Assessment for Somalis in Ethiopia
|Publisher||Minorities at Risk Project|
|Publication Date||31 December 2003|
|Cite as||Minorities at Risk Project, Assessment for Somalis in Ethiopia, 31 December 2003, available at: http://www.refworld.org/docid/469f3a7a1e.html [accessed 4 March 2015]|
As long as anarchy and cross-border insurgencies continue from southern Somalia, it is likely that Somalis in Ethiopia will remain a minority at risk. It is still typical for regional authorities to arrest and detain persons without charge or trial for activities allegedly in support of armed opposition groups, and the military campaign against the ONLF persists. Somalis' history of opposition to the Ethiopian state, their social and religious dissimilarity to Tigreans, demographic and economic stress, and the novelty of Ethiopia's democratic transition make it difficult to predict a peaceful and stable future for Somalis in Ethiopia. However, the voluntary return of several thousands of Somalis to Somaliland as a pattern and continuing well into 2004 might ease some of the tensions that refugees endure while living in Ethiopia.
The Somalis live mainly in Eastern Ethiopia (in the Ogaden region and Somali Regional National State) near the border of Somalia. The Somalis are Muslims (BELIEF = 3), and are linguistically (LANG = 1) and culturally (CUSTOM = 1) distinct from the dominant Tigreans (and Amharans from pre-1991). Demographically and ecologically, the Somalis have been impacted by the severe droughts common to the Horn of Africa (DMFOOD03 = 3; DMEN03 = 3), and this problem has been exacerbated through the anarchy that has plagued Somalia throughout the 1990s, resulting in Somalis fleeing southern Somalia and residing in refugee camps (DMINFL99/03 = 2--195,345 Somali refugees were resident in 8 camps at the end of 2000, down from 600,000 Somali refugees in 1996).
A rural and pastoral people, Somalis in Ethiopia had not been very active in central Ethiopian politics before the mid-1990s, but had been caught on the fringes of Somali-Ethiopian conflict over the Ogaden during the 1970s and 80s. The Ethiopian victory of this war allowed for the establishment of two semi-autonomous regions (Dire Dawa and Ogaden). As with most other ethnopolitical groups in Ethiopia, Somalis have organized into multiple associations which are ethnically-based and vary in their militancy or desire to work within the EPRDF-sanctioned system. The leading combative Somali organization remains the Ogaden National Liberation Front (ONLF), which has continued to engage in small-scale guerilla activity in recent years (REB99-00 = 4), but has seen an relative slowing down of such operations (REB03 = 0). The appearance of the al-Itihad al-Islam, an organization based in Somalia that has carried out raids in the Somali region of Ethiopia, has also added to regional instability. Yet, more conventional Somali organizations also exist in Ethiopia such as the Somali People's Democratic Organization (SPDO) and the Somali Democratic Party (SDP), which are officially recognized by the government in the hopes of preserving its fledgling ethnically federal democratic state.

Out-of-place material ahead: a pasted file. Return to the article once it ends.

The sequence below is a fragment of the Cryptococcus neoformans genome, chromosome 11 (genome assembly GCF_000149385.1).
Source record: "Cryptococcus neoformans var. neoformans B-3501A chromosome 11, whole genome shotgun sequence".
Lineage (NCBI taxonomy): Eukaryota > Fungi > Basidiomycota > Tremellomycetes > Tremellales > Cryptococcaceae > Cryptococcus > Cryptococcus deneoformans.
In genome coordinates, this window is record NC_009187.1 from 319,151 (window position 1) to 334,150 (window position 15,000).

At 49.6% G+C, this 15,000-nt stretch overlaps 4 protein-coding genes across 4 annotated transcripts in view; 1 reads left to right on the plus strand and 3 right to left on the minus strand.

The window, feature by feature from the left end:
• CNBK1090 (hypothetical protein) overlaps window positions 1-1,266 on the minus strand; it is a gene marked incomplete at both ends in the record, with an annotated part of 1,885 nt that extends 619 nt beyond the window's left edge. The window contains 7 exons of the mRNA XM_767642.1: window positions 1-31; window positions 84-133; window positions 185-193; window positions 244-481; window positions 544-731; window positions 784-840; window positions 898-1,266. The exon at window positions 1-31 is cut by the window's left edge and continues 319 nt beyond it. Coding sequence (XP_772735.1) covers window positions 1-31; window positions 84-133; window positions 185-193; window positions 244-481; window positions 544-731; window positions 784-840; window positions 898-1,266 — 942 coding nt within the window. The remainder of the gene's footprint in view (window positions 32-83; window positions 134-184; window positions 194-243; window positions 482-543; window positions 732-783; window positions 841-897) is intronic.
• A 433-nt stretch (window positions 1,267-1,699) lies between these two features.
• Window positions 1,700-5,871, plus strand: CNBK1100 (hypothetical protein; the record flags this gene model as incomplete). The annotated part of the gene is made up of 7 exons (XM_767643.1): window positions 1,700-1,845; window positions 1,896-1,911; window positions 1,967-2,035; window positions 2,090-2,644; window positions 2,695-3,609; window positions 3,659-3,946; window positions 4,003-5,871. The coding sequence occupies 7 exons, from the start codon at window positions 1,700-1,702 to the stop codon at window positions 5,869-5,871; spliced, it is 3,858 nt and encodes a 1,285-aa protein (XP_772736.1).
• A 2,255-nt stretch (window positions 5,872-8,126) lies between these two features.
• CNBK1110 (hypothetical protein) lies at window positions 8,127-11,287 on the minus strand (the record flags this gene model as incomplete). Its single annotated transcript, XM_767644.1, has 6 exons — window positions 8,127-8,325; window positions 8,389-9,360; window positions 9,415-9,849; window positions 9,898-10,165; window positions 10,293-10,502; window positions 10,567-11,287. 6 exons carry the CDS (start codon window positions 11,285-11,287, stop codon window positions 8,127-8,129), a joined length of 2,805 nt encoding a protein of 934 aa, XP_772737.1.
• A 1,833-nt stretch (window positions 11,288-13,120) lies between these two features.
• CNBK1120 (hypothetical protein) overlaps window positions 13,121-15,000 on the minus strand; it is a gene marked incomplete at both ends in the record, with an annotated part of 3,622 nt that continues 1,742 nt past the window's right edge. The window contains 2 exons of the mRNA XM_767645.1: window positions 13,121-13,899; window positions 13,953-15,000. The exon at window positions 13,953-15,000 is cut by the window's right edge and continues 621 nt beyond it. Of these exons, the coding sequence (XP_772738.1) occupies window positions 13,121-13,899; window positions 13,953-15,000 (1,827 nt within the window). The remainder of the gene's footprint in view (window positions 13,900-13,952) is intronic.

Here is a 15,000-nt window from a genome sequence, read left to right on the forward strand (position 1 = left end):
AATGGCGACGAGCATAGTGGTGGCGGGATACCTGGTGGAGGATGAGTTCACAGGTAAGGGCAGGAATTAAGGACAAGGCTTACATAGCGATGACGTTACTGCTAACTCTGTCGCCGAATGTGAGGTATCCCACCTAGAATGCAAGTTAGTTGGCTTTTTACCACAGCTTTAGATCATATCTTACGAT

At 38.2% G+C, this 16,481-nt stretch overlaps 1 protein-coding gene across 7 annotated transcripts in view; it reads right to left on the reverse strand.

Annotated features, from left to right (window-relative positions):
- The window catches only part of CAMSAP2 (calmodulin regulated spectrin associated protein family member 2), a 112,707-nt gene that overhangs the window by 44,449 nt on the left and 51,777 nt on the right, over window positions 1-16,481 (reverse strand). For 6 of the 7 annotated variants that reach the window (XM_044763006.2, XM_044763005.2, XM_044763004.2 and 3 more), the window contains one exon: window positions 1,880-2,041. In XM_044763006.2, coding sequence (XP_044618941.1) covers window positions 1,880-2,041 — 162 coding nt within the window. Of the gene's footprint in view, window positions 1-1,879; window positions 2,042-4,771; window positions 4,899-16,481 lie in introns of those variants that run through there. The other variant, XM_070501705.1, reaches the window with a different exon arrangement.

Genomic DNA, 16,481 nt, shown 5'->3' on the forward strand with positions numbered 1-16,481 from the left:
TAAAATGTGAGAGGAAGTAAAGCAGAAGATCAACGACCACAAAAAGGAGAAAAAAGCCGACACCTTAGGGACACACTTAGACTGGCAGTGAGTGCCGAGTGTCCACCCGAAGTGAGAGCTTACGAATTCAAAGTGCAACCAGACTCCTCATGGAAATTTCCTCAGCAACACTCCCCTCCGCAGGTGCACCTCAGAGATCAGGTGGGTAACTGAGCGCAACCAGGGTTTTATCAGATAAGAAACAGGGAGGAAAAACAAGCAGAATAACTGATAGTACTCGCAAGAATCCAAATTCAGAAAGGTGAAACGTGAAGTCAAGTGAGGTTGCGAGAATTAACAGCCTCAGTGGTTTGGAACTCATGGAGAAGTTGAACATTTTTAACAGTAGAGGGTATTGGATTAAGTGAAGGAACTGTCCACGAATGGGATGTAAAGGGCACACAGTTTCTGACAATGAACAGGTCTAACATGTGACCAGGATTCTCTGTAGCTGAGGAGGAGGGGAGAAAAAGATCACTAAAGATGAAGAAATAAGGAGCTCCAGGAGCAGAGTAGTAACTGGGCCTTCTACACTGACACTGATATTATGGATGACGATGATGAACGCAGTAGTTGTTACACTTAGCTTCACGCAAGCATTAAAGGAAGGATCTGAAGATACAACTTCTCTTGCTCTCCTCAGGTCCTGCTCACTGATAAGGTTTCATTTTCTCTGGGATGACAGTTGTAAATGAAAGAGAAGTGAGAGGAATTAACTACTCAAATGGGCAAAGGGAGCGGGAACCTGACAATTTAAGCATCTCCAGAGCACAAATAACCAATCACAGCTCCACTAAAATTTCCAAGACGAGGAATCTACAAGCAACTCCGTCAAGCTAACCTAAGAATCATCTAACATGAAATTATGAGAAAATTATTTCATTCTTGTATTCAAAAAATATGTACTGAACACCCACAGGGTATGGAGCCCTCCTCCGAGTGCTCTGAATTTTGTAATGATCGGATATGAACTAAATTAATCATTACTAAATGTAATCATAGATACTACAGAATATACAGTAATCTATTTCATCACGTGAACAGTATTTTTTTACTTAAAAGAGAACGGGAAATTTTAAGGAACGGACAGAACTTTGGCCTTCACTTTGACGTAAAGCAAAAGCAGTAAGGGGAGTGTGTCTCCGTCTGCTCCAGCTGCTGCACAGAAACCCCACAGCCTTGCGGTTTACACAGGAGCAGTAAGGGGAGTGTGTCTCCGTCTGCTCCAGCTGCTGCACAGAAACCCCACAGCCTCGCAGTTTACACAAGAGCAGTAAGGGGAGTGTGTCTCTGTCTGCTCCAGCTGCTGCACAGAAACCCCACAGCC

In 1994, a new constitution divided Ethiopia into regions based on ethnicity in an attempt to ease ethnic tensions by giving the largest ethnic groups some control over their traditional territory. Throughout the transitional period, some Somali groups, particularly one faction of the ONLF, continued to wage low-level warfare against the government of Meles Zenawi. In January 1994, the ONLF and other Somali groups declared their continued fight for self-determination of the Ogaden. The Ogaden was tense and police reportedly harassed people, arrested suspected supports of the opposition, and committed arbitrary executions. After the ONLF announcement, 10 other Somali organizations in the region denounced the secessionist intentions of the ONLF and pledged their continued cooperation with the transitional government. These groups merged to form the Ethnic Somali Democratic League (ESDL) which went on to win regional elections in 1995. The ESDL remains more popular than the ONLF, and it appears that Somalis for the most part want peace and development for their region and are willing to work through the democratic process in order to achieve these goals. One faction of the ONLF has merged with the ESDL, as has the WSLF, and younger members of the organization are more willing to cooperate with the government of Meles than older, entrenched members.
One other problem that has surfaced in the Somali/Ogaden region recently is the rise of Islamic fundamentalism with the appearance of al-Itihad al-Islam. The organization is based in Somalia and has carried out raids in the Somali region of Ethiopia. It has encouraged Somalis to fight the Ethiopian government and has declared its intentions to rule Somalia by political or military means. For the most part, Somalis have resisted the call to engage in a "holy war" against the state, yet the government remains concerned about the movement. Meles' troops have carried out raids into the Somali Republic and currently occupy some border towns. They captured the town of Luq which has been the al-Itihad al-Islam headquarters. Since Somalia has no central government at this time, Ethiopia's invasion has gone largely unchecked. Ethiopia, with an equal split between Christians and Muslims, hopes to remain a secular state and the government is unlikely to tolerate armed rebellion from Islamic, or any other, extremists.